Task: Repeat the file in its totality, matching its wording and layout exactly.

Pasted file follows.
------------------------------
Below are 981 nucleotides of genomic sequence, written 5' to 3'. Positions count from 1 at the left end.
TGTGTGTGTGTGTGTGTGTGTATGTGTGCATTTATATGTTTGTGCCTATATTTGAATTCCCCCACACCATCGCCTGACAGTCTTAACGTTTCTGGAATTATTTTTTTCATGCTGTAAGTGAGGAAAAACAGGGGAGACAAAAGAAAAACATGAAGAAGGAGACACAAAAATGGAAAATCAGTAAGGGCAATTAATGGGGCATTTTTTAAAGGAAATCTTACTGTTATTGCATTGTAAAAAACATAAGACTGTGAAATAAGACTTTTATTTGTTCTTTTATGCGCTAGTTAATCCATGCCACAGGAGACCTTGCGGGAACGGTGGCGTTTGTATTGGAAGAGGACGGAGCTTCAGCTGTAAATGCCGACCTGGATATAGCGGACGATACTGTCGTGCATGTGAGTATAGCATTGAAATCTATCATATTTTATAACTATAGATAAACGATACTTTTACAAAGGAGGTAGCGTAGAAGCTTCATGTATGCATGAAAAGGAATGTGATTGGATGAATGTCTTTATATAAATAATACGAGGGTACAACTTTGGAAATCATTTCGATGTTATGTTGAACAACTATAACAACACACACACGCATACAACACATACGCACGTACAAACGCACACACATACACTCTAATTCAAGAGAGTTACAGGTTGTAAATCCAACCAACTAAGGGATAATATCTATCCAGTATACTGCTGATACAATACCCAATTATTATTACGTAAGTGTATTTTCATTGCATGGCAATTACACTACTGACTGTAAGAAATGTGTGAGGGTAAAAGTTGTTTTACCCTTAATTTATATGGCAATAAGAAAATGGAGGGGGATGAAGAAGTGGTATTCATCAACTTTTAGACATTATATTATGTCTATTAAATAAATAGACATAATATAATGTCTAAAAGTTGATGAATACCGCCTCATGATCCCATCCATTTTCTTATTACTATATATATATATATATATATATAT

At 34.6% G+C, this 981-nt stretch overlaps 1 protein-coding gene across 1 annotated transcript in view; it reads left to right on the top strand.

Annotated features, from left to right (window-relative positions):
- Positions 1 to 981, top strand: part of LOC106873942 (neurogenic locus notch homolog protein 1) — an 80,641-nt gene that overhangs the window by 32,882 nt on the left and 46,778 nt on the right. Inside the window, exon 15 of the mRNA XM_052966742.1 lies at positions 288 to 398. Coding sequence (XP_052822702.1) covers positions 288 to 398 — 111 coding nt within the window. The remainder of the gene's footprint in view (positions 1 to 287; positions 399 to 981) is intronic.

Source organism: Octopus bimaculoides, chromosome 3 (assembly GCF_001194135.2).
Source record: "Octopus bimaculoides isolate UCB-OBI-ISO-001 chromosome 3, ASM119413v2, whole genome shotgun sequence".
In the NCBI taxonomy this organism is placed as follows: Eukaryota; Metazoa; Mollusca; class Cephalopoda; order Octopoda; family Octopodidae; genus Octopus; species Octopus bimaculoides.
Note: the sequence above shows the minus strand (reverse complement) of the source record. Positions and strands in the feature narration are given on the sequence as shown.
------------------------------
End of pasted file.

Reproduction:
Below are 981 nucleotides of genomic sequence, written 5' to 3'. Positions count from 1 at the left end.
TGTGTGTGTGTGTGTGTGTGTATGTGTGCATTTATATGTTTGTGCCTATATTTGAATTCCCCCACACCATCGCCTGACAGTCTTAACGTTTCTGGAATTATTTTTTTCATGCTGTAAGTGAGGAAAAACAGGGGAGACAAAAGAAAAACATGAAGAAGGAGACACAAAAATGGAAAATCAGTAAGGGCAATTAATGGGGCATTTTTTAAAGGAAATCTTACTGTTATTGCATTGTAAAAAACATAAGACTGTGAAATAAGACTTTTATTTGTTCTTTTATGCGCTAGTTAATCCATGCCACAGGAGACCTTGCGGGAACGGTGGCGTTTGTATTGGAAGAGGACGGAGCTTCAGCTGTAAATGCCGACCTGGATATAGCGGACGATACTGTCGTGCATGTGAGTATAGCATTGAAATCTATCATATTTTATAACTATAGATAAACGATACTTTTACAAAGGAGGTAGCGTAGAAGCTTCATGTATGCATGAAAAGGAATGTGATTGGATGAATGTCTTTATATAAATAATACGAGGGTACAACTTTGGAAATCATTTCGATGTTATGTTGAACAACTATAACAACACACACACGCATACAACACATACGCACGTACAAACGCACACACATACACTCTAATTCAAGAGAGTTACAGGTTGTAAATCCAACCAACTAAGGGATAATATCTATCCAGTATACTGCTGATACAATACCCAATTATTATTACGTAAGTGTATTTTCATTGCATGGCAATTACACTACTGACTGTAAGAAATGTGTGAGGGTAAAAGTTGTTTTACCCTTAATTTATATGGCAATAAGAAAATGGAGGGGGATGAAGAAGTGGTATTCATCAACTTTTAGACATTATATTATGTCTATTAAATAAATAGACATAATATAATGTCTAAAAGTTGATGAATACCGCCTCATGATCCCATCCATTTTCTTATTACTATATATATATATATATATATATAT

At 34.6% G+C, this 981-nt stretch overlaps 1 protein-coding gene across 1 annotated transcript in view; it reads left to right on the top strand.

Annotated features, from left to right (window-relative positions):
- Positions 1 to 981, top strand: part of LOC106873942 (neurogenic locus notch homolog protein 1) — an 80,641-nt gene that overhangs the window by 32,882 nt on the left and 46,778 nt on the right. Inside the window, exon 15 of the mRNA XM_052966742.1 lies at positions 288 to 398. Coding sequence (XP_052822702.1) covers positions 288 to 398 — 111 coding nt within the window. The remainder of the gene's footprint in view (positions 1 to 287; positions 399 to 981) is intronic.

Source organism: Octopus bimaculoides, chromosome 3 (assembly GCF_001194135.2).
Source record: "Octopus bimaculoides isolate UCB-OBI-ISO-001 chromosome 3, ASM119413v2, whole genome shotgun sequence".
In the NCBI taxonomy this organism is placed as follows: Eukaryota; Metazoa; Mollusca; class Cephalopoda; order Octopoda; family Octopodidae; genus Octopus; species Octopus bimaculoides.
Note: the sequence above shows the minus strand (reverse complement) of the source record. Positions and strands in the feature narration are given on the sequence as shown.